[schema type=”product” url=”http://masterpiecearms.com/” name=”MPAR-556″ brand=”MPAR” manfu=”MasterPiece Arms” model=”MPAR-556″ ]
Eugene Stoner’s AR-18 design is a textbook example of how an unjustly neglected construction may return in its full glory after years of modifications and improvements. Although considered much better than AR-15 by many, it was newer officially adopted, but it served as a model for development of almost every modern assault rifle of today. The last sprout is MPAR-556.
In its own time, it was considered as an alternative to AR-15, that is M16. The basic differences could be boiled down to operating principle and the price. Although both rifles are gas-operated, AR-15 uses direct impingement, where the gas from a fired cartridge is directed into the bolt carrier or slide assembly to cycle the action, while AR-18 uses a short-stroke piston. The latter solution is much more reliable since parts last longer and overheat less. Also, it doesn’t call for such a thorough and frequent cleaning.
What is more, its manufacture process was much cheaper than AR-15, due to the mass use of deformed and spot welded sheets, without complicated procedures like pressure casting and milling. Despite all these advantages, it has never replaced AR-15 in the US armed forces. One of the reasons was that its full auto mode was somewhat unreliable and required further refinement. This didn’t stop constructors to experiment and use this system in many newer rifles like Steyr AUG, SA-80, SAR-80/RS-88, Howa Type-89, Bushmaster M17, G36 and almost all western rifles of today.
On trials for Australian Army’s new assault rifle, which would replace the obsolete L1A1, the main competitors were Austrian AUG and Australian-made AR-18, designated T2 and produced by Leader Dynamics. The winner was AUG, which was then produced in Australia under the name of F88. T2 Mk5 was produced as a semi-auto rifle for the civilian market until 1996. The American company “Masterpiece Arms”, which became famous for its M10 and M11 machine pistols, based its MPAR-556 rifle on the Australian model T4.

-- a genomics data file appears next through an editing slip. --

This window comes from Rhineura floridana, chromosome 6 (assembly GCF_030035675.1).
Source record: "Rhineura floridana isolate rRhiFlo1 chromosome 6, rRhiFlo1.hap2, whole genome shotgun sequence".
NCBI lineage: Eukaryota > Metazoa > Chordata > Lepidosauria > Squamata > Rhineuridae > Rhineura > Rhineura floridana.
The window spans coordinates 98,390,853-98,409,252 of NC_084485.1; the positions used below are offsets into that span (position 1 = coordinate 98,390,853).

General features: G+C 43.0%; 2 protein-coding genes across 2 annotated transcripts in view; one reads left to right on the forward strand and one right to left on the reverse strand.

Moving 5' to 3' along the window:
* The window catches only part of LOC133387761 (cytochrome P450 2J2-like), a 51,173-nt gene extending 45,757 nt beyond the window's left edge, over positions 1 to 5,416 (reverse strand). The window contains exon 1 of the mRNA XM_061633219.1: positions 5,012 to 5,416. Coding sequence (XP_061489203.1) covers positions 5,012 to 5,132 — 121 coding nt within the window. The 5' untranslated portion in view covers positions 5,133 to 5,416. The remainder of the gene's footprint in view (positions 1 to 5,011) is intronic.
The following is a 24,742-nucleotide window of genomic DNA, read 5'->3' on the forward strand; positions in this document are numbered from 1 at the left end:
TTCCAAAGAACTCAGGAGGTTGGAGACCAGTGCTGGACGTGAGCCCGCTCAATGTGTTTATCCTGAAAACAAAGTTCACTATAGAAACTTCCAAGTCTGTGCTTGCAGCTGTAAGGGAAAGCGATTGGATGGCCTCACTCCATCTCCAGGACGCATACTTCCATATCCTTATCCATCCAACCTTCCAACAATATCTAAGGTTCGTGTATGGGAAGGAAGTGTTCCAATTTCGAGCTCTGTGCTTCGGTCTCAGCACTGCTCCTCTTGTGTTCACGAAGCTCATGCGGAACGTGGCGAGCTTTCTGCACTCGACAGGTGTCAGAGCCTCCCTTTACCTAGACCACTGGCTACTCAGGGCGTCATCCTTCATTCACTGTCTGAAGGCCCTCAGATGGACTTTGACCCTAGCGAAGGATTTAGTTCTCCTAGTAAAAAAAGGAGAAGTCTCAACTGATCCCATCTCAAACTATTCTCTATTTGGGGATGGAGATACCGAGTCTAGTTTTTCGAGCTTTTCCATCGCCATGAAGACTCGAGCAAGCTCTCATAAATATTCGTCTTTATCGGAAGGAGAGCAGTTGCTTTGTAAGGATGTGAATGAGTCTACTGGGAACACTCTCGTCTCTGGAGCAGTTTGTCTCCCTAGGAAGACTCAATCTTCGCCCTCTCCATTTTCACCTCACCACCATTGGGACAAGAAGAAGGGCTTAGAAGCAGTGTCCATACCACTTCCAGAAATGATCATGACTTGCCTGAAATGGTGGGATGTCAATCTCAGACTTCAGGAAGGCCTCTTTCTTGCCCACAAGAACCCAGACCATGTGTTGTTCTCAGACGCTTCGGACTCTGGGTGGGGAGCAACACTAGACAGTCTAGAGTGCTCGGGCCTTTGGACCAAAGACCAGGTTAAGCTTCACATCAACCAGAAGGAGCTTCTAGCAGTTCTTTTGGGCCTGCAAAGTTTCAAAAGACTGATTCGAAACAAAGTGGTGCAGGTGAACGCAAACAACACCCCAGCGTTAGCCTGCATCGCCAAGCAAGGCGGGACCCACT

The rifle uses the short-stroke piston operation with a rotating bolt with three locking lugs. The bolt carrier is prismatic and it slides on two rails, engaged with two return springs. What surprises is the manufacturing process, which is unusual for the newer weapons – stamped sheets technology. Western manufacturers have never really adopted this technology introduced by the Germans during WW2, when large amounts of guns were needed at a low price. The upper receiver is made of a rectangular steel tube. The two halves are connected by a single pivot pin. All these features sum up to the recognizable boxy shape, which rounds the overall tactical look.
The barrel is 406 mm long, which is a standard that keeps the best ratio between the compactness and the weigh on one side and the accuracy and effectiveness on the other. With the new 5.56 mm ammunition types, the 406 mm barrel is more than enough. Instead of more common hard chrome plating, the barrel is carbonitrided. In this process, the steel surface is diffused with carbon which has deeper penetration, and nitrogen which diffuses at lower depth and at the surface. This way, the surface is hardened in depth (carbon) and ever more hardened on the surface (carbon and nitrogen), together with increased corrosion resistance (nitrogen).
The bolt handle is located on the left side of the receiver and it doesn’t move while firing. The pistol grip and the controls (fire mode selector, magazine release) are identical to the AR-15. The rifle is fed standard NATO 30-round magazines. The stock is collapsible in the right side.
In the field of sights and tactical attachment, MPAR-556 is on terms with the competition. Two standard Picatinny rails run on both sides of the forward grip and on the receiver top side. Additional rails are installed on the left and right sides of the forward grip in different configurations. They can accommodate a number of sights, flashlights and grenade launchers. Everything combined, an empty MPAR-556 weighs 3.54 kg, which is average for its class.
The rifle was announced by “Masterpiece Arms” on the Shot Show 2013. The production started by the end of 2013 and for 2014 a new variety was announced featuring a more powerful 6.8×43 Remington SPC caliber. The main target buyers are hunters, although it would excel as a sport rifle or a home/ranch defender. The hopes are high that it will also draw attention of law enforcement agencies and hopefully, armed forces. All in all, MPAR-556 is a rifle which combines modern solutions with the cost effective classic ones.